There are a lot of things to consider when making the decision to own a firearm. When PTSD is introduced into the process, it creates brand new questions about the license to carry laws. PTSD is a condition that affects millions of men and women around the world. So, if your PTSD rating is too high, it could affect the legality of your LTC.
What is a PTSD Rating?
A PTSD rating follows similar mental health ratings on a scale of 0, 10, 30, 50, 70, or 100 percent. The heavier the impairment, the higher the rating for individuals. A PTSD rating is not equal to person to person, even if they have the same number. One person with a PTSD rating of 10% may have difficulty in social situations while another person with the same rating will face more episodic symptoms.
Everyone has a right to protect themselves, especially if they are the victims of a violent crime. If your PTSD is due to being the victim, then the path for an LTC will be different. Mental stability still plays a role, and you can still be disqualified if you’ve been hospitalized for mental problems due to the incident. State and federal laws can sometimes conflict on this issue, so be prepared to fight for your right to carry locally if needed.
Is There an Exception for Veterans?
Once again, this is a local level issue. Most of the restrictive gun laws are based on what has passed in your current county. For Veterans with PTSD, it gets increasingly complicated if they currently receive government assistance for their condition. This legally puts them in the mental health condition category, which in itself has tied up several thousand legal gun owners in court cases – past and present.
The VA may have the final say in whether a Veteran has the right to bear arms. Their diagnosis will help or hamper an individual’s ability to get a permit. The only certain thing about Veterans getting an LTC is that a high PTSD rating is an instant disqualifier. Multiple law changes have been firm on that, and it’s not something that will get changed anytime soon.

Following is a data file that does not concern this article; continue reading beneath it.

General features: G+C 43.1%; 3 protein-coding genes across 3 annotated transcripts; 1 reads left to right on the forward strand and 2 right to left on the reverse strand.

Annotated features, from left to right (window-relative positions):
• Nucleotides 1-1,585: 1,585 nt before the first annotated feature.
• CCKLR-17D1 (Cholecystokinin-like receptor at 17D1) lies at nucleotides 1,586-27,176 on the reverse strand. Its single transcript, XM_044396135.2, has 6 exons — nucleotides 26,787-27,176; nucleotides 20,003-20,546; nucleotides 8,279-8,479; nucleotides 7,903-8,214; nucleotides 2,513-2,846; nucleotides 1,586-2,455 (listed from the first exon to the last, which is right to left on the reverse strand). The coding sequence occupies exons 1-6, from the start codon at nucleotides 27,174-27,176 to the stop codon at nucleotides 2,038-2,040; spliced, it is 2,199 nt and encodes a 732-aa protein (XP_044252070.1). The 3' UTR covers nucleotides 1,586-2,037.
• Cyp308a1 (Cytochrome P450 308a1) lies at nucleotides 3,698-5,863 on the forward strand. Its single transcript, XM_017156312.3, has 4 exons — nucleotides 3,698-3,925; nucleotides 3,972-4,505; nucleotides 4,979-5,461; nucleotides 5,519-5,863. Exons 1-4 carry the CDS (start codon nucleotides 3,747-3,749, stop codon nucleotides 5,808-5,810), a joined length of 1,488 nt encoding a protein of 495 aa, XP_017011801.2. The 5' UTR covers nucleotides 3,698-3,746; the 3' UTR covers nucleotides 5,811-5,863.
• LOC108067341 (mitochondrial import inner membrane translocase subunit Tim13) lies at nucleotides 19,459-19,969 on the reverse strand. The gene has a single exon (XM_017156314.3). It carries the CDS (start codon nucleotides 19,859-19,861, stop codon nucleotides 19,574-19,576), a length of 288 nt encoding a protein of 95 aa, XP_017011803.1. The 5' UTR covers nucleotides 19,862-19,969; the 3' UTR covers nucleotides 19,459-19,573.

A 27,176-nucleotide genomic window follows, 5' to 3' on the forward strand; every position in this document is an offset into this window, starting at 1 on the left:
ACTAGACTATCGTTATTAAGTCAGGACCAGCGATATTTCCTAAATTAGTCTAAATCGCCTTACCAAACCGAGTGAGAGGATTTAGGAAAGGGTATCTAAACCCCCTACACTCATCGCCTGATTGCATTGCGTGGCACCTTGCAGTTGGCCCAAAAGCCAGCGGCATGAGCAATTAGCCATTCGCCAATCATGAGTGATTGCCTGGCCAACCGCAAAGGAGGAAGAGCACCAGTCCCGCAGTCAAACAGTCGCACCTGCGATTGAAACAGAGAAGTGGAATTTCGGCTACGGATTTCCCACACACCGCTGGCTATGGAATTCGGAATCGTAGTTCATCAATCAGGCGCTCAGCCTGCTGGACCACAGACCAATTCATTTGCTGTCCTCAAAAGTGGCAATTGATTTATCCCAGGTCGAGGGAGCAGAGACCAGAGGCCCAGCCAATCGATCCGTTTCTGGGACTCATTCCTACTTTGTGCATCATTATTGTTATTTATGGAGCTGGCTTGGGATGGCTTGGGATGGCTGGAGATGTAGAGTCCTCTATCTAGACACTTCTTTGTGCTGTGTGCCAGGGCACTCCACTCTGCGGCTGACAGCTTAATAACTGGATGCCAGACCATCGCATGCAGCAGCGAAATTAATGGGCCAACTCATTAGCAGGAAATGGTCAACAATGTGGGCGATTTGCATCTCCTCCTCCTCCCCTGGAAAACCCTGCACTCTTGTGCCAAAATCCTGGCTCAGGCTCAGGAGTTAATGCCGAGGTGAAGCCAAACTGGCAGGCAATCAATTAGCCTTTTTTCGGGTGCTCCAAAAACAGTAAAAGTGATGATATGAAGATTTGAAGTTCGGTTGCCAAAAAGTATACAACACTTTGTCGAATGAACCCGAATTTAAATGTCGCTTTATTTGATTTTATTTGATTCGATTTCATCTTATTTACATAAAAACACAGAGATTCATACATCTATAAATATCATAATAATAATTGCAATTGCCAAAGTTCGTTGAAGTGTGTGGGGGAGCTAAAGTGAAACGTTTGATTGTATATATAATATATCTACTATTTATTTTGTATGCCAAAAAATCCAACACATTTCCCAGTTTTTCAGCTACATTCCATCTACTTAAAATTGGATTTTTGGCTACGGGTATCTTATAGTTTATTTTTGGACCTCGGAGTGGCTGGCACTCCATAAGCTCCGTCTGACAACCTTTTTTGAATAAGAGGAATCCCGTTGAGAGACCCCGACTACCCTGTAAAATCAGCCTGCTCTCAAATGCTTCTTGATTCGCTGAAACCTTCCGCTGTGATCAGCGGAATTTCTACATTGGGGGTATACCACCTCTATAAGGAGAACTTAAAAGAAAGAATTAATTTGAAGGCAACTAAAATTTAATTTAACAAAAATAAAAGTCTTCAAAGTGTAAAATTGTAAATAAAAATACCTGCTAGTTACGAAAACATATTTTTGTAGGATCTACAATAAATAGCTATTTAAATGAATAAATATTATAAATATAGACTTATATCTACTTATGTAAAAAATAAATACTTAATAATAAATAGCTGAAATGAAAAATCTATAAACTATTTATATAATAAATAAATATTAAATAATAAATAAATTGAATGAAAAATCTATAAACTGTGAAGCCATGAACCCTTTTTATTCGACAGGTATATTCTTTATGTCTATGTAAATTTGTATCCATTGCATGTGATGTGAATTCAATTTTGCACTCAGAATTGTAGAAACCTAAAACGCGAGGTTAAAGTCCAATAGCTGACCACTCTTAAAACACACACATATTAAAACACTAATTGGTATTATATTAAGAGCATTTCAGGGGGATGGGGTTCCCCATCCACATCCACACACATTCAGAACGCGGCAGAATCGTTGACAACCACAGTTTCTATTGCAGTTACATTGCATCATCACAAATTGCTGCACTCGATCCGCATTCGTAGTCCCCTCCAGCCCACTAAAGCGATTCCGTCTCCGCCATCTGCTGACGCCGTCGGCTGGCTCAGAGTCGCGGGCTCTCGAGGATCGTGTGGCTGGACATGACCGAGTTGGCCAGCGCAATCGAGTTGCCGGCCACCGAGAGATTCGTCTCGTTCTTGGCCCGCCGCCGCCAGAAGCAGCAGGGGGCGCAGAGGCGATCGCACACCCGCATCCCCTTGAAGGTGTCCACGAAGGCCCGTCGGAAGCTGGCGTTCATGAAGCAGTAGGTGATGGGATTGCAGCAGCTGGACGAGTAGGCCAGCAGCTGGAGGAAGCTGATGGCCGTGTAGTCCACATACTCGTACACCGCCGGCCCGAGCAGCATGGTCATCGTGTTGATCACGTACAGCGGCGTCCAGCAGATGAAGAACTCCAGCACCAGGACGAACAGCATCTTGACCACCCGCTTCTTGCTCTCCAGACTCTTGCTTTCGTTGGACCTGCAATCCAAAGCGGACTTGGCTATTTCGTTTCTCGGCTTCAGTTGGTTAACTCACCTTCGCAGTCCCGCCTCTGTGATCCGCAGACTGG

Experience helps when owning a gun, but it is not the only way to be responsible. If you are new to owning a gun, then the bare minimum training is not enough. New users should always make plans for continued training after getting their LTC. This will give you the experience you need to tackle a tough situation that requires steady nerves and sound gun discipline.
If you’re someone that suffers from PTSD, then extra training should be considered mandatory. The training not only helps with understanding the danger of a situation, but it also helps when suppressing common PTSD triggers.
Remaining ignorant about your condition won’t improve LTC chances. You have to be proactive with your information hunt to eliminate any unclear circumstances. Once you find a conclusion about your PTSD, the path to getting an LTC will become much clearer.
Image Credits: Jeremy Alford